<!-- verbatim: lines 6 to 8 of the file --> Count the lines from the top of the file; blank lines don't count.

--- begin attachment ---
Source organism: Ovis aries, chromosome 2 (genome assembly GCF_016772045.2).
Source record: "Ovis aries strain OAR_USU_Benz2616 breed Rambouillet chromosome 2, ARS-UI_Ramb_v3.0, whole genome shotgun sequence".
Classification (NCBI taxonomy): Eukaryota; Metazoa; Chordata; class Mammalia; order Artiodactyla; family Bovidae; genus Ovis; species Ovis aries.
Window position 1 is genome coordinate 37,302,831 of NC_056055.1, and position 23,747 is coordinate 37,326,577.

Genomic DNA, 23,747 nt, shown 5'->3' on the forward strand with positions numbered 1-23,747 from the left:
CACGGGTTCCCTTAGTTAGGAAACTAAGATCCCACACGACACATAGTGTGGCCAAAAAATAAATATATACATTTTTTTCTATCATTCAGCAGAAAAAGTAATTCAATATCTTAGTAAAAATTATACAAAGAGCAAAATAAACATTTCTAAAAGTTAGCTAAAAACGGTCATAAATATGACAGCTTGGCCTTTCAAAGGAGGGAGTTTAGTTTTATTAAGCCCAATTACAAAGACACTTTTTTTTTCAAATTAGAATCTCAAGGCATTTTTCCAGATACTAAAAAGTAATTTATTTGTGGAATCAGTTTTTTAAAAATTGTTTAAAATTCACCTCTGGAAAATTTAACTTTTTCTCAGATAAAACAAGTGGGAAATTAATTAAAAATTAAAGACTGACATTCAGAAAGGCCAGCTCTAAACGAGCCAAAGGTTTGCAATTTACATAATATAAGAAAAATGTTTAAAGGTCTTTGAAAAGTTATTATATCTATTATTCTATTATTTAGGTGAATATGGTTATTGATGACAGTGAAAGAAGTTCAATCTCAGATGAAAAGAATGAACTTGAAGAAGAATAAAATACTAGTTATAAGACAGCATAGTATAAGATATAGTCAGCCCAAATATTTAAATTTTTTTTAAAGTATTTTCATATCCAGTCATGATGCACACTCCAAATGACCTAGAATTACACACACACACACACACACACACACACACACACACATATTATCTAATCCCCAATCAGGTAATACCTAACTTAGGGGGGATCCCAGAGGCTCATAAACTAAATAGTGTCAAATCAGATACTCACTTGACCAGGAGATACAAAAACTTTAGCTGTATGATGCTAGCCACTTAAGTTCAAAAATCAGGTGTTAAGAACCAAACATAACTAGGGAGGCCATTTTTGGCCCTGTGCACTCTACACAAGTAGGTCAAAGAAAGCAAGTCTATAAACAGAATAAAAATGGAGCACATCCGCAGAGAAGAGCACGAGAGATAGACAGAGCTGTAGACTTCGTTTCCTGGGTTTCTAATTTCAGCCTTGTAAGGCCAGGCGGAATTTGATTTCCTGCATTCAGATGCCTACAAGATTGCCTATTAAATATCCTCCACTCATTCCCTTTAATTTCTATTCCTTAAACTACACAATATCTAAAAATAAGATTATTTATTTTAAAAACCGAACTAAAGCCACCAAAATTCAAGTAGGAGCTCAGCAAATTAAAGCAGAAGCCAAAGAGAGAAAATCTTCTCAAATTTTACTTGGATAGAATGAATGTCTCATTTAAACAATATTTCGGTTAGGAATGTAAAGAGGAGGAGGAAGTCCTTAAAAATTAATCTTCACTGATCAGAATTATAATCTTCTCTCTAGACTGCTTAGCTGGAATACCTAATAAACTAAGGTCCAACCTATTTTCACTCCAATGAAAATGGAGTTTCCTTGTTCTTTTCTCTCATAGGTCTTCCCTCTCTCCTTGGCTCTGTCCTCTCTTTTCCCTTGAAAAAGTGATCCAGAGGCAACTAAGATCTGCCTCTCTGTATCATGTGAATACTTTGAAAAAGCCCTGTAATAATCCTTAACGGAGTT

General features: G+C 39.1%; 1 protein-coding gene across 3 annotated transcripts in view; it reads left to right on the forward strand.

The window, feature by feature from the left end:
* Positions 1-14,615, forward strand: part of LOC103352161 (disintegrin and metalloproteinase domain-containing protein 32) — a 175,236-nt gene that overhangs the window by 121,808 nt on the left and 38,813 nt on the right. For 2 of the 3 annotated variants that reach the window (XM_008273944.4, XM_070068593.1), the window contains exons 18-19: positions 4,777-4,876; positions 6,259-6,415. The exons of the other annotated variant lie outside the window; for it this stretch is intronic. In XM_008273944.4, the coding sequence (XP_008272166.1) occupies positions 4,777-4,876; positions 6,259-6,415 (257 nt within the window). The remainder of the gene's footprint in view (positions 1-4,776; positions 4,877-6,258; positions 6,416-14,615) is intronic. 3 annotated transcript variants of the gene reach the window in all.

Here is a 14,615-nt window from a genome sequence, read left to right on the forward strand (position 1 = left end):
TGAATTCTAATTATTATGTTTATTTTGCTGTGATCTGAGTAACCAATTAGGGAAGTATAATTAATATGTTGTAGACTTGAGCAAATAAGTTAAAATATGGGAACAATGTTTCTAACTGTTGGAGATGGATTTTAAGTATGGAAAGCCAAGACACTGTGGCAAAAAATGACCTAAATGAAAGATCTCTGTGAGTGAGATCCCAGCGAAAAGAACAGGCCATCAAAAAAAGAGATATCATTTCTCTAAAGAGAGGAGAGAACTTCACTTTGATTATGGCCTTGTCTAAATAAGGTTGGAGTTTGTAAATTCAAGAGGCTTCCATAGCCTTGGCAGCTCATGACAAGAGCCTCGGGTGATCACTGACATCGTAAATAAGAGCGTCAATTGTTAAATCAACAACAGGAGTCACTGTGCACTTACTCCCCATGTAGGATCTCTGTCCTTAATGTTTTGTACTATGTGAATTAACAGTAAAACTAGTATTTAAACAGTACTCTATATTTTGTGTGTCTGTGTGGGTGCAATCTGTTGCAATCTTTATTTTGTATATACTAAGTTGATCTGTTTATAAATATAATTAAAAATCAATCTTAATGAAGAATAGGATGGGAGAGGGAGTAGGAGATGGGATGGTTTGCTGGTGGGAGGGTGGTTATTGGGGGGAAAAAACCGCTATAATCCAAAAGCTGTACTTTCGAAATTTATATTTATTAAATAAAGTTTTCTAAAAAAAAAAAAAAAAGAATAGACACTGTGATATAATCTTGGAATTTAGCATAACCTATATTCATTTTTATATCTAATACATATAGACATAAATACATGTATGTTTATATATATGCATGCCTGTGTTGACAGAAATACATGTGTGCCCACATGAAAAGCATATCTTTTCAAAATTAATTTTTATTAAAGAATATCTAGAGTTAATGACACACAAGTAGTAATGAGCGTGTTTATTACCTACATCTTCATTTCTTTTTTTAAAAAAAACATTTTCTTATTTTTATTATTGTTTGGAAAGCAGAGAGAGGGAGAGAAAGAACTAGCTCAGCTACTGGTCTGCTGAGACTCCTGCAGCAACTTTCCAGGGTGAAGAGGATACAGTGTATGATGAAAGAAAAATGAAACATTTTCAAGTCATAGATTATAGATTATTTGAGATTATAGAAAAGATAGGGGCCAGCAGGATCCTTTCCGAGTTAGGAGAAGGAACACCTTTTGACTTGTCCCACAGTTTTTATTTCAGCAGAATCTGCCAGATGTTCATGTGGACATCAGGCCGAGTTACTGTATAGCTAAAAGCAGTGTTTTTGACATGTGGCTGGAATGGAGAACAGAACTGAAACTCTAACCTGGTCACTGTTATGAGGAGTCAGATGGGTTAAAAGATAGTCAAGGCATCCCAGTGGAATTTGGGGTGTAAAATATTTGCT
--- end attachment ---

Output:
CACGGGTTCCCTTAGTTAGGAAACTAAGATCCCACACGACACATAGTGTGGCCAAAAAATAAATATATACATTTTTTTCTATCATTCAGCAGAAAAAGTAATTCAATATCTTAGTAAAAATTATACAAAGAGCAAAATAAACATTTCTAAAAGTTAGCTAAAAACGGTCATAAATATGACAGCTTGGCCTTTCAAAGGAGGGAGTTTAGTTTTATTAAGCCCAATTACAAAGACACTTTTTTTTTCAAATTAGAATCTCAAGGCATTTTTCCAGATACTAAAAAGTAATTTATTTGTGGAATCAGTTTTTTAAAAATTGTTTAAAATTCACCTCTGGAAAATTTAACTTTTTCTCAGATAAAACAAGTGGGAAATTAATTAAAAATTAAAGACTGACATTCAGAAAGGCCAGCTCTAAACGAGCCAAAGGTTTGCAATTTACATAATATAAGAAAAATGTTTAAAGGTCTTTGAAAAGTTATTATATCTATTATTCTATTATTTAGGTGAATATGGTTATTGATGACAGTGAAAGAAGTTCAATCTCAGATGAAAAGAATGAACTTGAAGAAGAATAAAATACTAGTTATAAGACAGCATAGTATAAGATATAGTCAGCCCAAATATTTAAATTTTTTTTAAAGTATTTTCATATCCAGTCATGATGCACACTCCAAATGACCTAGAATTACACACACACACACACACACACACACACACACACACATATTATCTAATCCCCAATCAGGTAATACCTAACTTAGGGGGGATCCCAGAGGCTCATAAACTAAATAGTGTCAAATCAGATACTCACTTGACCAGGAGATACAAAAACTTTAGCTGTATGATGCTAGCCACTTAAGTTCAAAAATCAGGTGTTAAGAACCAAACATAACTAGGGAGGCCATTTTTGGCCCTGTGCACTCTACACAAGTAGGTCAAAGAAAGCAAGTCTATAAACAGAATAAAAATGGAGCACATCCGCAGAGAAGAGCACGAGAGATAGACAGAGCTGTAGACTTCGTTTCCTGGGTTTCTAATTTCAGCCTTGTAAGGCCAGGCGGAATTTGATTTCCTGCATTCAGATGCCTACAAGATTGCCTATTAAATATCCTCCACTCATTCCCTTTAATTTCTATTCCTTAAACTACACAATATCTAAAAATAAGATTATTTATTTTAAAAACCGAACTAAAGCCACCAAAATTCAAGTAGGAGCTCAGCAAATTAAAGCAGAAGCCAAAGAGAGAAAATCTTCTCAAATTTTACTTGGATAGAATGAATGTCTCATTTAAACAATATTTCGGTTAGGAATGTAAAGAGGAGGAGGAAGTCCTTAAAAATTAATCTTCACTGATCAGAATTATAATCTTCTCTCTAGACTGCTTAGCTGGAATACCTAATAAACTAAGGTCCAACCTATTTTCACTCCAATGAAAATGGAGTTTCCTTGTTCTTTTCTCTCATAGGTCTTCCCTCTCTCCTTGGCTCTGTCCTCTCTTTTCCCTTGAAAAAGTGATCCAGAGGCAACTAAGATCTGCCTCTCTGTATCATGTGAATACTTTGAAAAAGCCCTGTAATAATCCTTAACGGAGTT

General features: G+C 39.1%; 1 protein-coding gene across 3 annotated transcripts in view; it reads left to right on the forward strand.

The window, feature by feature from the left end: